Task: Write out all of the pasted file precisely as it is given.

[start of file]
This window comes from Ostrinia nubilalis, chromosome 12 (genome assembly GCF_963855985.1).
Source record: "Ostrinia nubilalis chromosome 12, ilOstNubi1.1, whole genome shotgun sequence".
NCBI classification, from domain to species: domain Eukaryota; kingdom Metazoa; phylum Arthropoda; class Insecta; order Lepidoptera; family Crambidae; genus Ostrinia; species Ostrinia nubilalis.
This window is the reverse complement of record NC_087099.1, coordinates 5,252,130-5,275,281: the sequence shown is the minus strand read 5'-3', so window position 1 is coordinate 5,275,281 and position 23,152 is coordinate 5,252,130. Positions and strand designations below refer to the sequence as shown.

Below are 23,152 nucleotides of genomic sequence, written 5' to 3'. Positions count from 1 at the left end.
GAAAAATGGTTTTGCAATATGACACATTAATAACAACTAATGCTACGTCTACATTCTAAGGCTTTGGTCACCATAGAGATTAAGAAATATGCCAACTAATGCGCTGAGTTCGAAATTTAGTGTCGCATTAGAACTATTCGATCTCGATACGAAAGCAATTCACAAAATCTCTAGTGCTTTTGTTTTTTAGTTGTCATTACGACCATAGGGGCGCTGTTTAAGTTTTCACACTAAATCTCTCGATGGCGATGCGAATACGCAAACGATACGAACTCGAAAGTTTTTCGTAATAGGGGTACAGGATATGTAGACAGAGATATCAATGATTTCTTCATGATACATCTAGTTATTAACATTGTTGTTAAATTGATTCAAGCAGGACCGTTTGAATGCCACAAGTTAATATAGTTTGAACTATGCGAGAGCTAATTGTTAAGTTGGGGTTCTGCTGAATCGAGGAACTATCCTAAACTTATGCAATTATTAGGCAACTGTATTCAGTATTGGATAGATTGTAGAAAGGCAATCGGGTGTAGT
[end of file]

This window comes from Ostrinia nubilalis, chromosome 12 (genome assembly GCF_963855985.1).
Source record: "Ostrinia nubilalis chromosome 12, ilOstNubi1.1, whole genome shotgun sequence".
NCBI classification, from domain to species: domain Eukaryota; kingdom Metazoa; phylum Arthropoda; class Insecta; order Lepidoptera; family Crambidae; genus Ostrinia; species Ostrinia nubilalis.
This window is the reverse complement of record NC_087099.1, coordinates 5,252,130-5,275,281: the sequence shown is the minus strand read 5'-3', so window position 1 is coordinate 5,275,281 and position 23,152 is coordinate 5,252,130. Positions and strand designations below refer to the sequence as shown.

Below are 23,152 nucleotides of genomic sequence, written 5' to 3'. Positions count from 1 at the left end.
GAAAAATGGTTTTGCAATATGACACATTAATAACAACTAATGCTACGTCTACATTCTAAGGCTTTGGTCACCATAGAGATTAAGAAATATGCCAACTAATGCGCTGAGTTCGAAATTTAGTGTCGCATTAGAACTATTCGATCTCGATACGAAAGCAATTCACAAAATCTCTAGTGCTTTTGTTTTTTAGTTGTCATTACGACCATAGGGGCGCTGTTTAAGTTTTCACACTAAATCTCTCGATGGCGATGCGAATACGCAAACGATACGAACTCGAAAGTTTTTCGTAATAGGGGTACAGGATATGTAGACAGAGATATCAATGATTTCTTCATGATACATCTAGTTATTAACATTGTTGTTAAATTGATTCAAGCAGGACCGTTTGAATGCCACAAGTTAATATAGTTTGAACTATGCGAGAGCTAATTGTTAAGTTGGGGTTCTGCTGAATCGAGGAACTATCCTAAACTTATGCAATTATTAGGCAACTGTATTCAGTATTGGATAGATTGTAGAAAGGCAATCGGGTGTAGT